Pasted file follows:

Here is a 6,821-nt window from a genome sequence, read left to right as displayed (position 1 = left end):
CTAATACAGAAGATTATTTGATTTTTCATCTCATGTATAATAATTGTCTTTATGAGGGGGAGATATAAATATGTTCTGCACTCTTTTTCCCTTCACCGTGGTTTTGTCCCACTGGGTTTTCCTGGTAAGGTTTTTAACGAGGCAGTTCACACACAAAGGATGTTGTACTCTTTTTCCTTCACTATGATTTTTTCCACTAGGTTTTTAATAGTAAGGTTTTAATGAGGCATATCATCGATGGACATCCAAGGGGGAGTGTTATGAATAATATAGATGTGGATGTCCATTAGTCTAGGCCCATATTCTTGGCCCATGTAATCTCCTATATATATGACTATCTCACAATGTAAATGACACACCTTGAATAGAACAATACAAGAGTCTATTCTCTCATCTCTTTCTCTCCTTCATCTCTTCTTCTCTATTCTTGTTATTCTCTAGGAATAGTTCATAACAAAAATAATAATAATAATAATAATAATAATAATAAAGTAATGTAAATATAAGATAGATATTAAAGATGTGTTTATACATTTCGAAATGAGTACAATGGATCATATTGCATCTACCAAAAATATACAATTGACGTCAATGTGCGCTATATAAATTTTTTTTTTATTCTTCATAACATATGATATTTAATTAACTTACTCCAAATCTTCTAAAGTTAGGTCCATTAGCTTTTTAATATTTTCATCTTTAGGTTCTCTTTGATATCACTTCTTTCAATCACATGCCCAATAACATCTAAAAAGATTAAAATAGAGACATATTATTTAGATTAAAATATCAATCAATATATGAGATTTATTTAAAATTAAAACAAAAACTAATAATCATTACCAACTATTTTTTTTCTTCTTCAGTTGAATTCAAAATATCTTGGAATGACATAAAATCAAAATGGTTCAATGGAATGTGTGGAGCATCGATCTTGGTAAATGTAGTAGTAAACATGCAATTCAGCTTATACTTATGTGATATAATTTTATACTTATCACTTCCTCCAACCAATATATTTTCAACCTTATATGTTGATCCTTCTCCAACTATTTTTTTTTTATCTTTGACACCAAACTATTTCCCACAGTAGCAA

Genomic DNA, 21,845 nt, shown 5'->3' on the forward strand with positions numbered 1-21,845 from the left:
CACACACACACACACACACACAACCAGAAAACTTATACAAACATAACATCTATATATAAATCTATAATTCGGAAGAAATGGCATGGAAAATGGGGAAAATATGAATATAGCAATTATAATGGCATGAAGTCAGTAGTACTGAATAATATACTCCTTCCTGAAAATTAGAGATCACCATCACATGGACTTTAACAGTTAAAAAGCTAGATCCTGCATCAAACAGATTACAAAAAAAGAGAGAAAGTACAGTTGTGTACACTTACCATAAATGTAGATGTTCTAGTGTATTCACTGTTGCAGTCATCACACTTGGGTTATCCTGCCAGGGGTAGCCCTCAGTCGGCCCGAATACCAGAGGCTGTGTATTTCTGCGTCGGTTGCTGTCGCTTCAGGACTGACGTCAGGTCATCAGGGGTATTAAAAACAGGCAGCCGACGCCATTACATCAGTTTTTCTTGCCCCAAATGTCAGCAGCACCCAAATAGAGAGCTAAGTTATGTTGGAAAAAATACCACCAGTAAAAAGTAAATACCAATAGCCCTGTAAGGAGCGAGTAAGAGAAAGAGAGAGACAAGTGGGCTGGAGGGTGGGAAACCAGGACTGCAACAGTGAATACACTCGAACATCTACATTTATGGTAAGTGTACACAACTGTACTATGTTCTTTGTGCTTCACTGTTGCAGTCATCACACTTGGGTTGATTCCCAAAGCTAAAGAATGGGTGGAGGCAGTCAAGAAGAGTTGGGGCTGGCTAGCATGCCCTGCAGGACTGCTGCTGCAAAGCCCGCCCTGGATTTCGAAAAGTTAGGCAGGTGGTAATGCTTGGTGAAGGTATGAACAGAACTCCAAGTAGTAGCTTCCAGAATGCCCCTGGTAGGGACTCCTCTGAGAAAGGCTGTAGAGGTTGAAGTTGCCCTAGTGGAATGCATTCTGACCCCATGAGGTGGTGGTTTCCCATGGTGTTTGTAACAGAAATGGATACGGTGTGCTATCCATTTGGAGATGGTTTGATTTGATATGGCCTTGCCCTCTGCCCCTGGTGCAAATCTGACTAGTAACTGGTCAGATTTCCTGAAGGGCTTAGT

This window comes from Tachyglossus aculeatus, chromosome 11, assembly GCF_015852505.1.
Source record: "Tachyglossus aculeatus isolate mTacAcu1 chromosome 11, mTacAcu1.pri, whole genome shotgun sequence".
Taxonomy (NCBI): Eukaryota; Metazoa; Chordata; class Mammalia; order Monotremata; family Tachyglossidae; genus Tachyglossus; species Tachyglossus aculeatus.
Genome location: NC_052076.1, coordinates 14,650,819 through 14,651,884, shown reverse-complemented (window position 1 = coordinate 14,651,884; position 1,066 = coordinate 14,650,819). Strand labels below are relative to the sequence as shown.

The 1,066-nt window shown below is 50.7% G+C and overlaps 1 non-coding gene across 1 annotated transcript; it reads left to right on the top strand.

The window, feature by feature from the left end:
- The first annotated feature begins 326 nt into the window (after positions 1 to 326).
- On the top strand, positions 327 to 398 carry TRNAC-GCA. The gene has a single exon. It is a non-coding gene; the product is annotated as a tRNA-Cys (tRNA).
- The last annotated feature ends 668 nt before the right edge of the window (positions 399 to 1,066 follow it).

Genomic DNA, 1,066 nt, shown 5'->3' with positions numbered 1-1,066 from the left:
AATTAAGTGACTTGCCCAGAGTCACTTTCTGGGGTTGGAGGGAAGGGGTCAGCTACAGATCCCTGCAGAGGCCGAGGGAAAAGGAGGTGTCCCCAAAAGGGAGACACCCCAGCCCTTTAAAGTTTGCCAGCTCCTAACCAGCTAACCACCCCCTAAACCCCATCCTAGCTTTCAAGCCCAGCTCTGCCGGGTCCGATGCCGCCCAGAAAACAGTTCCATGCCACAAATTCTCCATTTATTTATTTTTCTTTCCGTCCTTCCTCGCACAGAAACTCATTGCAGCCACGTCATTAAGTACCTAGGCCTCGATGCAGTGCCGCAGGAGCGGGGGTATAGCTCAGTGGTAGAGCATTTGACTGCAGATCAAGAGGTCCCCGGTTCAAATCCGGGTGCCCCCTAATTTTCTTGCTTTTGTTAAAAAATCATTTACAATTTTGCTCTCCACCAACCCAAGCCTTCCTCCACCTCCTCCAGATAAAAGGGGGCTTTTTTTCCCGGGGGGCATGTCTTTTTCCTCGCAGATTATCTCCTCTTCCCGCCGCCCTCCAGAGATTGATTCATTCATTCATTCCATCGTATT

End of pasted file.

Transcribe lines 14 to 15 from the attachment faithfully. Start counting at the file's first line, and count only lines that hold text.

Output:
Genomic DNA, 1,066 nt, shown 5'->3' with positions numbered 1-1,066 from the left:
AATTAAGTGACTTGCCCAGAGTCACTTTCTGGGGTTGGAGGGAAGGGGTCAGCTACAGATCCCTGCAGAGGCCGAGGGAAAAGGAGGTGTCCCCAAAAGGGAGACACCCCAGCCCTTTAAAGTTTGCCAGCTCCTAACCAGCTAACCACCCCCTAAACCCCATCCTAGCTTTCAAGCCCAGCTCTGCCGGGTCCGATGCCGCCCAGAAAACAGTTCCATGCCACAAATTCTCCATTTATTTATTTTTCTTTCCGTCCTTCCTCGCACAGAAACTCATTGCAGCCACGTCATTAAGTACCTAGGCCTCGATGCAGTGCCGCAGGAGCGGGGGTATAGCTCAGTGGTAGAGCATTTGACTGCAGATCAAGAGGTCCCCGGTTCAAATCCGGGTGCCCCCTAATTTTCTTGCTTTTGTTAAAAAATCATTTACAATTTTGCTCTCCACCAACCCAAGCCTTCCTCCACCTCCTCCAGATAAAAGGGGGCTTTTTTTCCCGGGGGGCATGTCTTTTTCCTCGCAGATTATCTCCTCTTCCCGCCGCCCTCCAGAGATTGATTCATTCATTCATTCCATCGTATT